Ecology Essay Help on Global Climate Change

Global Climate Change

Part I:  A Closer Look at the Evidence

            The graph indicates that the concentration of atmospheric carbon dioxide for the last 650,000 years has never exceeded 300 parts per million. However, between the year 1950 and 2014, the concentration of carbon dioxide in the atmosphere has increased from 300 to about 400 parts per million. This clearly indicates that the concentration of carbon dioxide in the atmosphere is increasing at very high rates that have never been recorded in human history for only 64 years, which is far beyond the highest level attained in the past 650,000 years.

            The facts about climate change have been grouped into nine categories that have been labeled sea level rise, global temperature rise, warming oceans, shrinking ice sheets, declining Arctic sea ice, glacial retreat, extreme events, ocean acidification, and decreased snow cover. What is considered not in dispute is the fact that the climate warming trends over the past century are largely attributed to human activities. This fact is supported by 97 percent of the climate scientists, and most of the world’s leading scientific organizations.

The effects of global climate change are being observed on the environment. The increase in average global surface and near-surface temperature due to increased atmospheric carbon dioxide concentration has resulted in the shrinking glaciers, early break up of ice on rivers lakes, shifting of plant and animal ranges, and even early flowering of trees. Moreover, the effects of global climate change that had been predicted by scientists in the past have started occurring. These effects include loss of ice, accelerated sea level rise, and prolonged heat waves that are more intense. The extent of climate change effects vary from one region to another. The impact of these effects is also determined by the ability of the various social and environmental systems to mitigate the effects or adapt well to the change. For example, while the increase in average surface and near-surface temperature has produced beneficial impacts in some regions, other regions have experienced adverse impacts. Some regions, such as the United States (U.S.) Southwest has experienced increased heat and drought events that have increased the frequency of wildfires. The Midwest region is experiencing extreme heat, heavy downpours, and flooding that can affect infrastructure, health, and the environment. Drought events are responsible for reduced stream flow and lake water levels, thereby threatening aquatic ecosystems and irrigation-dependent agriculture. Global climate change is also responsible for the increasing ocean temperatures and acidity, which are adversely affecting marine ecosystems and fisheries.          

Part II:  How Can Economic Growth Become Part of the Solution?

            Economic growth negatively impacts other species because it is often accompanied by higher consumption of resources and more pressure on habitat because of the need to expand economic activities. The demand for more raw materials, such as timber, for construction purposes would result in reduction of particular tree species and destruction of forests which are habitats of a wide range of species. However, habitat loss has emerged as the principal threat to biodiversity as the global economy and human population grows. The increasing demand for food will exert pressure to put more land under agricultural production. This would significantly result in habitat loss, considering that two-fifths of the world’s land is currently under agricultural use, as compared to three percent for urban areas. The habitat loss threat can be reduced through meeting the increasing food demand without actually putting new lands, which are habitats for other species, under agricultural use. This would be achieved through boosting output in high yielding countries or intensifying agricultural activities in low-yielding countries.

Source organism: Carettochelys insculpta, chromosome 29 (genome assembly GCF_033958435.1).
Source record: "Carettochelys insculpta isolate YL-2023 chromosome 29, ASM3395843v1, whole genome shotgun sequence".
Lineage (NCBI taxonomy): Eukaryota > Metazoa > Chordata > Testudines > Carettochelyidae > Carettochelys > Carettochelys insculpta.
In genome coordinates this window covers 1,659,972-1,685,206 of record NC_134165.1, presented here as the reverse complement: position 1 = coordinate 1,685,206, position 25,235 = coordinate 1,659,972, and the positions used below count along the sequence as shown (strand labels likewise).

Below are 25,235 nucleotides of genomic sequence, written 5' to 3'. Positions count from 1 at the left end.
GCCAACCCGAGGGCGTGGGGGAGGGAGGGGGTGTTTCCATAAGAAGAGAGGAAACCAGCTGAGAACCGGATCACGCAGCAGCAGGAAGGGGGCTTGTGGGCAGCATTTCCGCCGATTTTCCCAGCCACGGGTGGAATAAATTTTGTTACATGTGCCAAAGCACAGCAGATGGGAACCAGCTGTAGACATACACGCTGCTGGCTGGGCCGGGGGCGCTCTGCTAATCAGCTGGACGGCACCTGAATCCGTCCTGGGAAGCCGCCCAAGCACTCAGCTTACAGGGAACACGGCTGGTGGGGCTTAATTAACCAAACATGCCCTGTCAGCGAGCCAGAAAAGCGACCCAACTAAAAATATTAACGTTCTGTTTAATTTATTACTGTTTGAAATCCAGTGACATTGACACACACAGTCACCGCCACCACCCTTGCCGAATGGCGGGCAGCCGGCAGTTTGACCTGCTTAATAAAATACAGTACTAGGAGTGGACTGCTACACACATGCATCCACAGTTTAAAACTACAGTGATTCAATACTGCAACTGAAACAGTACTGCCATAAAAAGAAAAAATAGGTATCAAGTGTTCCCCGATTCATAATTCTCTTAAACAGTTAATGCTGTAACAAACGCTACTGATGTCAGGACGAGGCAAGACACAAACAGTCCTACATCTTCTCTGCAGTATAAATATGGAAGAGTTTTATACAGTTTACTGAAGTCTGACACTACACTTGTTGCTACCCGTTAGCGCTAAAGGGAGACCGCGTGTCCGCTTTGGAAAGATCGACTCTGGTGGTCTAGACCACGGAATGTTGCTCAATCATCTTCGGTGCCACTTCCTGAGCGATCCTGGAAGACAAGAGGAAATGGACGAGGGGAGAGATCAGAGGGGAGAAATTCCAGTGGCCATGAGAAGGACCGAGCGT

Economic growth is not necessarily bad for our planet. In fact, economic stagnation and poverty have been found to adversely affect the planet. This is because people would intensify consumption of resources in an effort to attain economic growth and eradicate poverty. The poor have often over-exploited natural resources, such as forests and fish, in an attempt to improve their economic statuses. Over the years, there is increasing evidence that economic growth can actually benefit biodiversity. For instance, as people grow richer, they tend to clean up the mess that they have made of their surroundings. With growing prosperity, humans have appeared to care more about matters that are beyond their own survival. These concerns are usually translated into laws, regulations, and programs that have transformed people’s attitudes and behaviors towards their environment. Furthermore, economic growth is normally accompanied with technological progress. The technological progress has not only made conservation more effective, but has also helped humans produce more of what they need or want from less resources, which considerably benefits other species. In conclusion, economic growth can be accompanied by technological progress that can help reduce the concentration of atmospheric carbon dioxide that is causing climate change. Furthermore, technological progress will enable humans produce more of their wants from very limited resources. This would prevent habitat loss, such as that resulting from the conversion of forests into agricultural land to meet increasing food demand, which would reduce the threats to biodiversity.